Betelgeuse, Gamow, and a Big Red Horse

There has been a lot of talk recently of Betelgeuse possibly going supernova this century or not...

Climate Change, the Walrus and the Carpenter

I have recently watched two videos on climate change by Sabine Hossenfelder.  The first one...

A Very Large Hadron Collider?

Frontpage image: Illustration of spherical explosion (kilonova) of two neutron stars (AT2017gfo/GW170817)...

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Robert H OlleyRSS Feed of this column.

Until recently, I worked in the Polymer Physics Group of the Physics Department at the University of Reading.

I would describe myself as a Polymer Morphologist. I am not an astronaut,

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Here is a somewhat provocative article by the Chief Exec of the Royal Society of Chemistry. Have a read, and please tell me what you think. (For non-UK readers, GCSEs are taken at the end of year 11, after which one is allowed to leave school.
I sent the Professor Meg Urry interview to a colleague who is quite high-up in graduate teacher training. Here is his reply .
We do have a lot of evidence about student motivation and about their view about the Nature of Science (Physics). What is disappointing about Meg's comments is that they are solely anecdotal and only related to her view, yet if she read a little more widely, she would discover a broader perspective. The ROSE project, based in Oslo, is the probably the latest and largest project on student motivation towards sciences in secondary schools, covering many countries in the modern and traditional world.


Aug 27 2008 | comment(s)

An explanation in RAP format of what the Large Hadron Collider is all about. It's nested in the following Daily Telegraph article. I enjoy it, hope y'all do too!
Was Hippasus pushed? If you are even mildly interested in the history of mathematics, it is likely that you will have heard something like the following story. The Pythagoreans (who were also into music in a big way) worshipped numbers, and believed them to be the basis of everything. If one were to do a modern caricature of this, it might go:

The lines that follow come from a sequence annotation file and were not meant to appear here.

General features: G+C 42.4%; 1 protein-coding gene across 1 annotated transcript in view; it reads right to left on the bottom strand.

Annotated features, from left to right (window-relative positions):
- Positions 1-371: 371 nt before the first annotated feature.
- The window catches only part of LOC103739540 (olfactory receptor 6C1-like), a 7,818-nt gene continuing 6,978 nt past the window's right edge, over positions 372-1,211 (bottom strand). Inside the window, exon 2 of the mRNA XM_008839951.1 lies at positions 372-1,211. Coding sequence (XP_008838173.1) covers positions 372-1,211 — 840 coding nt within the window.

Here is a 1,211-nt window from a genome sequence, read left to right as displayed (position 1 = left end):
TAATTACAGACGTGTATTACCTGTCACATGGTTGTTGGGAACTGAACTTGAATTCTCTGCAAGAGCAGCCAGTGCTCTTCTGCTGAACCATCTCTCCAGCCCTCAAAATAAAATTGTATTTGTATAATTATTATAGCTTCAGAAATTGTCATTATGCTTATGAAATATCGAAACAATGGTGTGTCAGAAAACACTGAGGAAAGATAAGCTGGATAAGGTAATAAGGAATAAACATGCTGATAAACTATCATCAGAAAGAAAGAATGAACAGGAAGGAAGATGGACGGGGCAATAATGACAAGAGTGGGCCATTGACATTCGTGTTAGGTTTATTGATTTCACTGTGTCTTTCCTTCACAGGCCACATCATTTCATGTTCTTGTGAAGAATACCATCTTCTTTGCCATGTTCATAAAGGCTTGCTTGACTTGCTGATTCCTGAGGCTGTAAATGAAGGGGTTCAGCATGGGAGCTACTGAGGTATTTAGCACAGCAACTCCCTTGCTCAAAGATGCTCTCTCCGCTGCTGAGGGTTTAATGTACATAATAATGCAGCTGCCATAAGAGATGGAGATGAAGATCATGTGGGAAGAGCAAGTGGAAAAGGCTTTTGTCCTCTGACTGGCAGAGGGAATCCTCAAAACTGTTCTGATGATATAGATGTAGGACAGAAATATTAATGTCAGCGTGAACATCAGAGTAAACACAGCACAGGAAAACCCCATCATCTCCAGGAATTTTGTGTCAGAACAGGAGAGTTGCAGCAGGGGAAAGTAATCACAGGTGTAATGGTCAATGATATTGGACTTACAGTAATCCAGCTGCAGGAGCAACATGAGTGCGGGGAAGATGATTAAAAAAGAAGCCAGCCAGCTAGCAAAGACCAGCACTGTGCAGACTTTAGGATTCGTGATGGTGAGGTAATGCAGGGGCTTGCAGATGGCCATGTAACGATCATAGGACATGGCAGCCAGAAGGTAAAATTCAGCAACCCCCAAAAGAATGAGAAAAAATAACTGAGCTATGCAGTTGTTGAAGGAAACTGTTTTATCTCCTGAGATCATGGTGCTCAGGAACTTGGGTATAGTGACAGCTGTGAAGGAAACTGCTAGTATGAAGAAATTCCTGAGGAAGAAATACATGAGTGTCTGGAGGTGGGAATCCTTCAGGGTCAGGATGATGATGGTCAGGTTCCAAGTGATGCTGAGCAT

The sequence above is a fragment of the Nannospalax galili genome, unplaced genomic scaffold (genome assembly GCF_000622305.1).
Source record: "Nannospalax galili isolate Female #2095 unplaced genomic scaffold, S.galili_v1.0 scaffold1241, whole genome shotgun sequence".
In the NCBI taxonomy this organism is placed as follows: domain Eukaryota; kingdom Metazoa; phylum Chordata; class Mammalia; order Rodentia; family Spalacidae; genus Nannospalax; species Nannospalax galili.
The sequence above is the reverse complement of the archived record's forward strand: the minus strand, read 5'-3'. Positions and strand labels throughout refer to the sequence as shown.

Do you believe in Rock ’n’ Roll?
  Can mathematics save your soul?
By numbers, they meant whole numbers or positive integers. Whether this included ‘one’ is a moot point, because later Greek mathematicians regarded ‘one’ as the ‘generator of numbers’. One day, a man called Hippasus discovered that the square root of 2 was irrational. This went so much against the Pythagorean world view that they took him out to sea and threw him overboard. It didn’t stop there, though.
FLEMING DOES NOT RULE OK! These could be what Physics World calls Lateral Thoughts, because I originally wrote this horizontally with my leg in plaster. Here follow some snapshots of my journey through Physics, which is not a straightforward one like that of Marco Polo, but a meandering one like that of the 14th century Moroccan traveller Ibn Battuta. But this is no random selection, but a selected album entitled “Electromagnetism.” The prologue to this tale finds me as a pre-teenager in the mid 1950’s, poring over my Pictorial Encyclopaedia. I eagerly drink in the graphical information along with the textual, and today I still recall the story of our Earth being pulled out of our Sun, along with the other planets, by a passing star. My chief custard pie, though, is reserved for the illustrator who depicted the arteries and ventricles of the heart, on both sides, as blue, and similarly the veins and auricles in red. Crazy heart picture
Recently some people have disputed the existence of the NEUTRON, which if this had any sound basis would cast doubt on some of my recent activities. Maybe this is because the neutron has not had much of an impact in popular culture. The only item that I remember is a song Yes to the Neutron Bomb (1981) by the Liverpool Group “Moderates”. I first went a-neutron scattering about three years ago. I arrived at the Rutherford Appleton Laboratory near Oxford, and went to the ISIS facility. After getting my badge and doing the safety test, I walked through the experimental hall (picture) and found myself entering a room entitled “LOQ CABIN”, although it did not look at all as if Abraham Lincoln had been born there. But what is the point of scattering neutrons?